Pandemic revives the golden age of the drive-in

Around 80 cars attended a drive-in soccer game in Quito, Ecuador. (Ariana Calvachi/AQ)

On a hot Tuesday evening in Cumbayá, Ecuador, more than 80 people parked their cars at the new drive-in, TopAutocine, in the heart of the valley. A couple in their 30s sit in their small gray KIA wearing yellow and blue national team jerseys.

They tune the car radio to 88.7 as the soccer game starts. Nearby, a group of teenagers climb from the trunk to the top of the car for a better view.

The playoff match between Ecuador and Uruguay’s soccer teams plays on a towering screen. The crowd is quiet until Ecuador takes possession of the ball, precise with coordinated steps between the players.

As they enter the penalty box, which is known as “the line of fire” in Ecuador, close to the goal-keeper, one of the players makes a pass scoring the first goal of the game. The audience honks in celebration.

TopAutocine offers more than the big screen, including a beer stall offering three unique ales on tap. (Ariana Calvachi/AQ)

Drive-ins are one of the ways Ecuadorians are adapting to the pandemic. Here, and in many countries, the drive-in is making a comeback as a safer option than indoor movies and stadium entertainment.

Miguel Perez, a frequent drive-in customer, said he’s enjoyed his experiences and has gone to the drive-in three times so far.

“I’ve enjoyed myself so much that I keep coming every week,” said Perez.

A group of Ecuadorians revived the drive-in experience. They prepared the space over a couple of months before opening on Sept. 20. The drive-in stands on a soccer court, using cones and flags to mark parking spots.

TopAutocine offers more than the big screen. There are two food stalls serving burgers, hot dogs, popcorn and a beer stall offering three different flavours of beer: passion fruit, strawberry and chocolate.

At the entrance, the drive-in staff hands out menus for food and drinks. People aren’t allowed to leave their vehicles. The staff delivers food and drinks to the customers.

Diego Josafath, the administrator of TopAutocine, speaking in Spanish, describes the formula for drive-in success.

“People come here to enjoy themselves,” said Josafath. “We want to sell an experience that they will remember, from a romantic date to a fun day with the kids.”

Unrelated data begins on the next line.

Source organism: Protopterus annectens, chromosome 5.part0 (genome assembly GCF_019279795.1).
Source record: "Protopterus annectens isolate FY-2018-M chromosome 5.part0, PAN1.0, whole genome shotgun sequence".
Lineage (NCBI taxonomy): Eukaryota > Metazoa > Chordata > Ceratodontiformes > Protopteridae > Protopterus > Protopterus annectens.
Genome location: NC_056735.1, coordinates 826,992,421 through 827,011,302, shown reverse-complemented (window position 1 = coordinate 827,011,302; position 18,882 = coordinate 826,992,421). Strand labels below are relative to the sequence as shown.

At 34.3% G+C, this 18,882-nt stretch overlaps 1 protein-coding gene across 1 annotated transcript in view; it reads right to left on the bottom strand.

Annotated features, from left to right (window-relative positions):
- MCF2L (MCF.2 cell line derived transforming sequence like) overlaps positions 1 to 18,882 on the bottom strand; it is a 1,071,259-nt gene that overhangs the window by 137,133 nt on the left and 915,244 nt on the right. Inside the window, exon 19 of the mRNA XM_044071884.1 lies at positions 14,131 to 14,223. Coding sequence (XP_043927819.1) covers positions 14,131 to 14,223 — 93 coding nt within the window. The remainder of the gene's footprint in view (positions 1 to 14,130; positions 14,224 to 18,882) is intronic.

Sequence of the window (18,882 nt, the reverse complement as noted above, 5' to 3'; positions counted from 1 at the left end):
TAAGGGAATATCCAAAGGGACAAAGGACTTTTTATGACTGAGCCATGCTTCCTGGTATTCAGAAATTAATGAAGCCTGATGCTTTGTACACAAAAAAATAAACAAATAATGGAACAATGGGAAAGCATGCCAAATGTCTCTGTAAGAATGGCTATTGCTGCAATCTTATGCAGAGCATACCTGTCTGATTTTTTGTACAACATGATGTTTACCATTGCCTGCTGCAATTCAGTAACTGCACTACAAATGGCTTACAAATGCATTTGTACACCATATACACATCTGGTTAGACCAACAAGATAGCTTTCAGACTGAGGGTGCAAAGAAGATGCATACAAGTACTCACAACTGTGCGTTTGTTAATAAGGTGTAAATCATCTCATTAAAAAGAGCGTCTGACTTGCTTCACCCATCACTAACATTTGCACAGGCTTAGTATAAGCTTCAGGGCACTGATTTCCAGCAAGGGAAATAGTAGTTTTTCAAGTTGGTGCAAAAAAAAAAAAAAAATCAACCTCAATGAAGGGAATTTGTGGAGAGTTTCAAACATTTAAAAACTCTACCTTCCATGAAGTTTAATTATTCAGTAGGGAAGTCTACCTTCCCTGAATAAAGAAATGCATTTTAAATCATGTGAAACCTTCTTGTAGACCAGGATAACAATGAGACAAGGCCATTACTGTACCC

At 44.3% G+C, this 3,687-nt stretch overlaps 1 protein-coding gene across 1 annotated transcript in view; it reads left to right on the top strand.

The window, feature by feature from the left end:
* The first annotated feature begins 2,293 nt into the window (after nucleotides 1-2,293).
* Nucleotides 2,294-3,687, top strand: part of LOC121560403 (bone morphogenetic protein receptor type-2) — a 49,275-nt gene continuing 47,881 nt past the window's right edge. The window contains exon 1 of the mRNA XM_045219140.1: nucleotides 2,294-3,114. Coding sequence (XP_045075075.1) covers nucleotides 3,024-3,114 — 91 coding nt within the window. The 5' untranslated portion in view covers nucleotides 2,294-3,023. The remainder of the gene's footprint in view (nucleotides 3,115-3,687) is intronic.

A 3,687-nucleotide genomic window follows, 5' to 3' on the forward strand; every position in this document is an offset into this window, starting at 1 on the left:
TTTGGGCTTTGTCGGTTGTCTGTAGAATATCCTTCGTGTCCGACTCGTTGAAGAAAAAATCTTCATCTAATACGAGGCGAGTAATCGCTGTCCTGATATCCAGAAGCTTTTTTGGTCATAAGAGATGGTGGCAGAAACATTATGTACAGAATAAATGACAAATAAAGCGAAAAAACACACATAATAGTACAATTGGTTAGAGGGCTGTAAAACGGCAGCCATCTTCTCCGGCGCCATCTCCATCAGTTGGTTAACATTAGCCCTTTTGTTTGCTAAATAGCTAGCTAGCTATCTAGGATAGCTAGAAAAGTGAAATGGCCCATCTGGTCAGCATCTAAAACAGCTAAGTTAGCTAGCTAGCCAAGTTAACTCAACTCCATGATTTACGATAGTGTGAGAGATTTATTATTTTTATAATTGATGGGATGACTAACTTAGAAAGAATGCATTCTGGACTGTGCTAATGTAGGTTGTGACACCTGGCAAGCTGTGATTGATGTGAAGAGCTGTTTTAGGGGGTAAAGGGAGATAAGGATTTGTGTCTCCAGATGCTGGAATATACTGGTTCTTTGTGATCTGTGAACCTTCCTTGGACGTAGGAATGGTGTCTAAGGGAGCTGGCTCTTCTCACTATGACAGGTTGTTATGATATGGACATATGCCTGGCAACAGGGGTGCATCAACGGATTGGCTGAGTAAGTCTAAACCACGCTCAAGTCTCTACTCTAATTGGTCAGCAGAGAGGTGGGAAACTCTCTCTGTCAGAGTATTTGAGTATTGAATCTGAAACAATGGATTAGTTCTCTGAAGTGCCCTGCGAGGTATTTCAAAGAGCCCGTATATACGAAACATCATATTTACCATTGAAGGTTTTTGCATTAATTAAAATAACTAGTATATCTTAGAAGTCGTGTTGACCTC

A woman carries a tray of gum and cotton candy walking through each vehicle section. A family of four sitting on the trunk of their car draws her attention. The father asks for two large cotton candies.

A group of people watch a soccer game at the TopAutocine drive-in in Quito, Ecuador. (Ariana Calvachi/AQ)

People come across town to watch old classics or movies that bring good memories. The drive-in is open Tuesday to Sunday from 3 p.m. to 11 p.m. People can get their tickets online and it costs between $20 and $30 per car.

Street vendors have also been able to sell their goods at the drive-in, making it easier for them to make money during the pandemic.

“It’s been a great help to keep my family from starving. The managers of the drive-in have let me sell some of my goods here,” said a street vendor with her tray of cotton candy.

The wind blows a gentle breeze, and the sun shines as the game progresses. Ecuador scores the last goal of the playoffs, winning the game 4-2. The crowd calls out the screen and honks.

The sunsets and the breeze get colder. The crowd still hugs, yells and honks to celebrate Ecuador’s victory.

“Our goal is to help each other. That’s why we have a contract with small businesses to sell their products benefiting them, the customers and us,” said Josafath. “These were really tough months for everybody and with this drive-in, we look for people to treasure experiences and help others to get financially stable.”